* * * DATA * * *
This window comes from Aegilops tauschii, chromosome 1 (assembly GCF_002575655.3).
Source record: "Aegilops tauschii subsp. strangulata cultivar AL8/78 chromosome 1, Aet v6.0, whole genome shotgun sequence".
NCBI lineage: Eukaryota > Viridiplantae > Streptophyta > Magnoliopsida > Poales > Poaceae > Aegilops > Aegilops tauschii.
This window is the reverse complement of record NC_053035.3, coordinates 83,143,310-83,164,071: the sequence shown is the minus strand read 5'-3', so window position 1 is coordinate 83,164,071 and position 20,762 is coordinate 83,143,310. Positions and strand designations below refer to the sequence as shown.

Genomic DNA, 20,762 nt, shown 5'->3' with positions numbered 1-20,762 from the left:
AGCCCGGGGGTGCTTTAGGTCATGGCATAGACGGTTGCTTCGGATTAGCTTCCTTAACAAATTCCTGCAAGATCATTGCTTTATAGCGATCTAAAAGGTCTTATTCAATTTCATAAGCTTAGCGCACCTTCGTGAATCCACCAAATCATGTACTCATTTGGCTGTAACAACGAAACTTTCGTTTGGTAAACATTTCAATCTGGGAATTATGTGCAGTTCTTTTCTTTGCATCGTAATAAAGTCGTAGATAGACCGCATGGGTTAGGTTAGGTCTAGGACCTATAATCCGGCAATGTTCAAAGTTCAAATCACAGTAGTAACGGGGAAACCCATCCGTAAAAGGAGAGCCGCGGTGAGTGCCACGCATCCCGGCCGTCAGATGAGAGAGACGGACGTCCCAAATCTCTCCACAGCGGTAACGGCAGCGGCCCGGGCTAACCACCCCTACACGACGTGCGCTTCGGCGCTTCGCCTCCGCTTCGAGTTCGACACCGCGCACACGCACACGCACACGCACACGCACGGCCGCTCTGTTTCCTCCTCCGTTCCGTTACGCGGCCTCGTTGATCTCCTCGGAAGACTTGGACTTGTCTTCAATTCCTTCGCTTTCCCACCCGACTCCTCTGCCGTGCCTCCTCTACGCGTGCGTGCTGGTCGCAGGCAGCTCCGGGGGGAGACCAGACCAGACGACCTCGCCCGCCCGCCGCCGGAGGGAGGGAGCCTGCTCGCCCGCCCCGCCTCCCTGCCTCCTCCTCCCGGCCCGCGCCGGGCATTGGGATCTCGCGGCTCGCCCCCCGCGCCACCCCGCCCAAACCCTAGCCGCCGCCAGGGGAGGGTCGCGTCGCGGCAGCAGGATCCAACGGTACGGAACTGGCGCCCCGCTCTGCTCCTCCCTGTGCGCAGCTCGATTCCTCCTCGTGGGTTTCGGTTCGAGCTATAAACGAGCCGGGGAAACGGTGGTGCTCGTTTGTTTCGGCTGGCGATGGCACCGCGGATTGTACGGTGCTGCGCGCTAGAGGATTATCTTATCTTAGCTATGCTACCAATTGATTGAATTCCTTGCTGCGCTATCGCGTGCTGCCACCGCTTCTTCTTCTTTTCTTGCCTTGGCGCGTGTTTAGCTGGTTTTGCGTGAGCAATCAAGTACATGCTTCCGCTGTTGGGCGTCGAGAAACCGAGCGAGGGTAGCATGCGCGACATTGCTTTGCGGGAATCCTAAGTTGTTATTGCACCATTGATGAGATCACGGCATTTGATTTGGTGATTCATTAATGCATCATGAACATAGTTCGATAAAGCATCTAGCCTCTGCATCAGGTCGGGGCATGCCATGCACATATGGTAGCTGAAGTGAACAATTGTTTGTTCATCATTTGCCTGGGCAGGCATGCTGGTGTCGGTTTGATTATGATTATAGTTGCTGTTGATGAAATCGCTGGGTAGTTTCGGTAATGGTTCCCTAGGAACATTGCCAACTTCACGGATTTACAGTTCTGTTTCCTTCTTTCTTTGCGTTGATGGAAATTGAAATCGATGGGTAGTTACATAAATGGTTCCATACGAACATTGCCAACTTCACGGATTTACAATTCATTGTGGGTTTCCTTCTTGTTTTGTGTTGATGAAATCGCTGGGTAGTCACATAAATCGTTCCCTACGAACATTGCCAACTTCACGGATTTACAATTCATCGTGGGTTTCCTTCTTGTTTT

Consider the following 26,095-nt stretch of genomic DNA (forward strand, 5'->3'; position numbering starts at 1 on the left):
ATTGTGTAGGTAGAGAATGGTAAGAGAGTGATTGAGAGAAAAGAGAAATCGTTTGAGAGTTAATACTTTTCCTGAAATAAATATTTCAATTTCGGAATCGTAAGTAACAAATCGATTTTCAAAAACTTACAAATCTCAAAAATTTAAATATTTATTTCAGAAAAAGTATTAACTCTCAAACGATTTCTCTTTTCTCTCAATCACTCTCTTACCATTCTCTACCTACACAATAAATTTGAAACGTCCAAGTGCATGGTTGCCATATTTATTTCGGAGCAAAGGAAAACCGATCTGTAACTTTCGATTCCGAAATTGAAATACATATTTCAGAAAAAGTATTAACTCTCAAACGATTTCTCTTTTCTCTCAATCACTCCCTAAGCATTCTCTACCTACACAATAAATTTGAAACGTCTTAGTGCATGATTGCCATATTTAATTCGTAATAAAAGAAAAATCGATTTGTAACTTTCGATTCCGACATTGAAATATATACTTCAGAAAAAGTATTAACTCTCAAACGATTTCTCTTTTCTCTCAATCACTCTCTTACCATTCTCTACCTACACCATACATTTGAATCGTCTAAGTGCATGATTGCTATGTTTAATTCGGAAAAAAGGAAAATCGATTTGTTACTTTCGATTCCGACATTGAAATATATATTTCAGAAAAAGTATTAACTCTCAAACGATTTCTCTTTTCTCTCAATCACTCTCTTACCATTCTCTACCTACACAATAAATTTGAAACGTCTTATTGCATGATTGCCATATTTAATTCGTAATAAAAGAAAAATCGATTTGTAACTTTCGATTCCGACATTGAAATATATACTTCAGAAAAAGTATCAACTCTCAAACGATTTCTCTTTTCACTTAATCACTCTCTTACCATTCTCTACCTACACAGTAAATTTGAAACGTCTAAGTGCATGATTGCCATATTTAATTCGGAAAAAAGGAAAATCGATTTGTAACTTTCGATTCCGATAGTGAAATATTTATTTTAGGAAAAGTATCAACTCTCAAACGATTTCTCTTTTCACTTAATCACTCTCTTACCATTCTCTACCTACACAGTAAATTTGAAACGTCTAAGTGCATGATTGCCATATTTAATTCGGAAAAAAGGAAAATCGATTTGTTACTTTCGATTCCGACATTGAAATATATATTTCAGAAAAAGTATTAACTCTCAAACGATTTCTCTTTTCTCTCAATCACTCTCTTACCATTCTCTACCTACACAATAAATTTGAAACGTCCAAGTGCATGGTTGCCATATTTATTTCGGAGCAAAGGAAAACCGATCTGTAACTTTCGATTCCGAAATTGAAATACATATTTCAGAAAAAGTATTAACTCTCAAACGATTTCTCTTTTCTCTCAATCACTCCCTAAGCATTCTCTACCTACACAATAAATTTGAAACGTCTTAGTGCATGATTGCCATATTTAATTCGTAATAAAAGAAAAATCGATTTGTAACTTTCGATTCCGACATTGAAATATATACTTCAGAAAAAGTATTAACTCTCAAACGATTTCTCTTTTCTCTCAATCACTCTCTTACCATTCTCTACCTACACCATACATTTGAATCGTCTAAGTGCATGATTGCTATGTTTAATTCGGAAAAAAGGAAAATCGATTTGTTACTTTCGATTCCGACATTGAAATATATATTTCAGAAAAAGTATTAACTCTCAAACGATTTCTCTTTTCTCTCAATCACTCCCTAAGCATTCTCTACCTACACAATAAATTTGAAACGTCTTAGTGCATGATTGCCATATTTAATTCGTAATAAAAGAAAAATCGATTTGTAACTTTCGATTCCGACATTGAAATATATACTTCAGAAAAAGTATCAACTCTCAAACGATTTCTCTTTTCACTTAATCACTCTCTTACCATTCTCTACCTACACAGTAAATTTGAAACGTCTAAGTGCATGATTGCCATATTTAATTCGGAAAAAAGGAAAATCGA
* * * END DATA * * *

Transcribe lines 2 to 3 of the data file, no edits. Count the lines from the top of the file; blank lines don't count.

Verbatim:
Source record: "Aegilops tauschii subsp. strangulata cultivar AL8/78 chromosome 1, Aet v6.0, whole genome shotgun sequence".
NCBI lineage: Eukaryota > Viridiplantae > Streptophyta > Magnoliopsida > Poales > Poaceae > Aegilops > Aegilops tauschii.